Solitude & Company, Part 4


From the Archive


Photo: Festival Internacional de Cine en Guadalajara, 2009

In our Summer 2003 issue, The Paris Review published Silvana Paternostro’s oral biography of Gabriel García Márquez, which she has recently expanded into a book. In celebration of García Márquez’s life, we’re delighted to present the piece online for the first time—this is the fourth of five excerpts. Read the complete text here.

MARÍA LUISA ELÍO: I got a call from Spain about 4 a.m. that Gabo had been awarded the Nobel Prize. I put on a pair of pants and a sweater and left for his house, and there was Mercedes with all the phones off the hook. There was a big sign on the door of their house that said Congratulations. He had these big eyes wide open as if he were hallucinating.

JUANCHO JINETE: Obregon went to visit Gabito in Mexico. The address he had for the house was where rich people live, like Mexican soap stars. The day he went to visit was the day Gabo got the Nobel Prize. So when he got to the address, there were flowers everywhere, and he thought, Oh my! He’s dead!

HECTOR ROJAS HERAZO: When the Nobel came around, Colombia went crazy. Everybody was talking about Gabito. That must’ve changed him. The moment comes that he has to be faithful to the success he has achieved.

NEREO LÓPEZ: We formed a delegation with the director of Colcultura in order to accompany the Nobel Laureate to Sweden. Singers like La Negra Grande and Toto, la Momposina; folk groups, a group from Barranquilla and a group from the Valle Province. There were 150 of us. They had told the vallenato musicians that Swedish girls went ape over Latin American men, so the guys went there ready, willing, and able to screw all the Swedish girls that crossed their paths. On the third day we said, “Hey, we haven’t gotten any calls yet. ” Seeing that the mountain wasn’t coming to Mohammed, we took Mohammed to the mountain, and we went to a striptease joint. What a joke! They were a bunch of nuns, all covered up, flashing an occasional breast. We were lodged onboard a comfortable but inexpensive ship while the guests of honor were put up in a first-class hotel. It was so cold, one of our crowd wanted to leave. He said: “The thing is that I have a problem and I need your help. When I go outside to take a leak I don’t find my penis.” He wondered how on earth he was going to go back to his country, where he had three women to respond to. When I asked him where he went to release himself, he told me that he went on deck. I told him that with four or five inches of snow, it was only natural for his penis to hide. I told him, “For goodness sake, man, what’s the matter with you? There is a bathroom downstairs.” At a restaurant, the woman behind the counter let out a shriek because Escalona was going to drink the vinaigrette, thinking it was some sort of fruit juice: “You’re drinking the salad dressing!” Aracataca had arrived in Stockholm!

GUILLERMO ANGULO: I think Gabo gets annoyed when someone tells him that he’s a great writer. That’s very obvious, and he knows it and no one has to tell him.

ENRIQUE SCOPELL: The Nobel Prize did great damage to Colombian literature. Because now everyone wants to be García Márquez. They say, “Oh no. If García Márquez didn’t say it then it’s not Colombian literature. ” He casts a very big shadow. Like a bonga tree’s.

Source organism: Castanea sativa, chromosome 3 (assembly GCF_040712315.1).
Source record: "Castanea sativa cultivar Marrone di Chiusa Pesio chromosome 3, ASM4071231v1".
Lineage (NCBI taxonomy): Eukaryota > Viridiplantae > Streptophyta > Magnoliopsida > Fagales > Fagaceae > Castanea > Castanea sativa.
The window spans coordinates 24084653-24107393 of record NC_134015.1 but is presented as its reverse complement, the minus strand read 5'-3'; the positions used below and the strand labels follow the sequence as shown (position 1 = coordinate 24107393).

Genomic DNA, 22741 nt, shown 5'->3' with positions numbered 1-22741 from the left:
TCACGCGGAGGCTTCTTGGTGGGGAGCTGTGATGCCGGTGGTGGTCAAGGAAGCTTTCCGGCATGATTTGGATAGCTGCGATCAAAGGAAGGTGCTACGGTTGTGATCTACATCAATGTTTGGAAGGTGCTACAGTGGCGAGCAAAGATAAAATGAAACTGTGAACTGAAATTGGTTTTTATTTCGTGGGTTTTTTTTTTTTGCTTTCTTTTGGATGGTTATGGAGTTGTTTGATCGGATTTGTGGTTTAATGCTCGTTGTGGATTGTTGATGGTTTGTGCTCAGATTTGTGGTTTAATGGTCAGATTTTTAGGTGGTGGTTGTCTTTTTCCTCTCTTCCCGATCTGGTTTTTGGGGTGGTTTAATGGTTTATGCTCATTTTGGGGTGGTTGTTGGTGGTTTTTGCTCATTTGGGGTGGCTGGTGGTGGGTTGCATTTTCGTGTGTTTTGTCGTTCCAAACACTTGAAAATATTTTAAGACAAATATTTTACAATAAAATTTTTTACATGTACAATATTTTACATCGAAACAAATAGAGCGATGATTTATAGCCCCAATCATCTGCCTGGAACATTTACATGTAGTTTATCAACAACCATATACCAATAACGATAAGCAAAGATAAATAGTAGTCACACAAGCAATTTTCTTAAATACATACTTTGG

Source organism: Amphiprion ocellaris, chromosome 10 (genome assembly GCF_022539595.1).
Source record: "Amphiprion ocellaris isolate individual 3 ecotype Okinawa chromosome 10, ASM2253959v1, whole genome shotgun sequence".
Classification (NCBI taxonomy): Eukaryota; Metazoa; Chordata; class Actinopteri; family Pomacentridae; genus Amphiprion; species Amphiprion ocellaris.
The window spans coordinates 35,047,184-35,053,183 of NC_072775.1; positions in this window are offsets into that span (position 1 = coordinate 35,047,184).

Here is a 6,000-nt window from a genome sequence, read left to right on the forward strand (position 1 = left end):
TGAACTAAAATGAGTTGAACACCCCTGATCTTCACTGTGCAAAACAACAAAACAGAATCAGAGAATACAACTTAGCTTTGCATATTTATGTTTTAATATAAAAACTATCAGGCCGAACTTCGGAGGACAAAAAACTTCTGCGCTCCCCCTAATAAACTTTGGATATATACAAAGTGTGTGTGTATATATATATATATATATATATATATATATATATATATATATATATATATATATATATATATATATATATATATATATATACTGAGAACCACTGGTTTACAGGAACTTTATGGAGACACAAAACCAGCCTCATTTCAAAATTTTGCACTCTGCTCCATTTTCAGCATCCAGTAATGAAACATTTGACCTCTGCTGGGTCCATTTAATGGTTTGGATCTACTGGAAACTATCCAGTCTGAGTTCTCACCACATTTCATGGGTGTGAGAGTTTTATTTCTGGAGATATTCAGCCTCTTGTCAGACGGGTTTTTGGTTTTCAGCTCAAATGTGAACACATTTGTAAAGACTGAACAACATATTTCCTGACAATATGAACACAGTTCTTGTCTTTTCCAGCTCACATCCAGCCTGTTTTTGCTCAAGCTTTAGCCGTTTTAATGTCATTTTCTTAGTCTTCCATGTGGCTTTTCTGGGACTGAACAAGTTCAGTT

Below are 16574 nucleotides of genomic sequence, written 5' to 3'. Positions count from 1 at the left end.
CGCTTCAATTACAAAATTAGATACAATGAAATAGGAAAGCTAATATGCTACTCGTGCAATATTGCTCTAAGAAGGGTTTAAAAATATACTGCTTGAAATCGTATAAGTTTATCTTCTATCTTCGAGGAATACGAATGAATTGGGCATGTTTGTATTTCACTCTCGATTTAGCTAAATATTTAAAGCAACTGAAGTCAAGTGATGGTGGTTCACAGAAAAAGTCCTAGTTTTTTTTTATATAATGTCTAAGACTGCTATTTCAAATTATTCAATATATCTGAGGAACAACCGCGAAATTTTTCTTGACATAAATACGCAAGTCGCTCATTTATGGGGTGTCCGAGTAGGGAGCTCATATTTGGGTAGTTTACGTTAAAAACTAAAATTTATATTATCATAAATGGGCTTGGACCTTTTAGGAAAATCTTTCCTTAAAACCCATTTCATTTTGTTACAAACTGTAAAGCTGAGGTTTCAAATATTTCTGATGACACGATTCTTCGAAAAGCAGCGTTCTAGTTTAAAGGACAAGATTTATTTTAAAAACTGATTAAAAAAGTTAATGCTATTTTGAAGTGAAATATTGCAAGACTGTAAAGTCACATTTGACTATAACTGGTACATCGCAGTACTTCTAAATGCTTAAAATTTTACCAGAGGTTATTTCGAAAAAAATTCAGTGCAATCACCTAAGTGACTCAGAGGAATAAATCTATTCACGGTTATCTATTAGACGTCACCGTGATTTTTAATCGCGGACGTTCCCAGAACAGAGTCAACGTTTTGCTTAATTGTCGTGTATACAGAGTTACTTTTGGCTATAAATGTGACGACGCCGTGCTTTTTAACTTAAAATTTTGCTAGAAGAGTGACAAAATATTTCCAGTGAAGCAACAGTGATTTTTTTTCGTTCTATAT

RAMON ILLÁN BACCA: Critics and journalists worship him. They were a horrific presence upon all of us who were trying to write. But people always are very interested in great authors. What has not been written about Thomas Mann?

EDMUNDO PAZ SOLDÁN: The world of García Márquez has always seemed strange to me. I’ve been able to enjoy it, but from afar. I never considered him a father, more like an uncle— I could visit him but I would want to leave the next day. As a reader, I admire his writing. But as a writer, I have to say the hell with it. It’s not my thing.

ALBERTO FUGUET: To read García Márquez at a certain age can be very harmful, and I would forbid it. It can spoil you forever. García Márquez is a software that you install and then can’t get rid of.

MARÍA LUISA ELÍO: Have you been out on the streets with him? The girls throw themselves at him. It must be annoying. It’s a phenomenon that didn’t happen with Octavio Paz. I’ve been out with Octavio not once but a thousand times, and I haven’t seen people throwing themselves at him to kiss him or ask him whether or not he is Octavio Paz. García Márquez’s phenomenon is very special. He has great charisma.

ELISEO ALBERTO: I was walking with Gabo in Cartagena when we heard someone crying out his name: “Gabo, Gabo, Gabo.” We turned around and saw this young couple. The young woman was waving at him to come over. When we got there, she held Gabo by the arm and said to him, “Gabo, please help me. He doesn’t believe me. Gabo, will you please tell him that I love him.”

ODERAY GAME: When I lived in Madrid he would call me up and say, “I’m coming to Madrid for three days. I know you have friends in the press so do not tell them I’m coming.” After three anonymous days he would tell me, “Hey, I can’t stand being locked up. Let’s go out to a bookstore and see if somebody will ask me to autograph a book.”

JAIME GARCÍA MÁRQUEZ: When he comes to Colombia they don’t let him rest. A few years ago, we were both in our pajamas talking away, and there is the president, who wants to say hello.

Silvana Paternostro is a journalist who has written extensively on Cuba and Central and South America. She is the author of In the Land of God and Man: Confronting Our Sexual Culture and My Colombian War: A Journey Through the Country I Left Behind.

Read all of “Solitude & Company” here.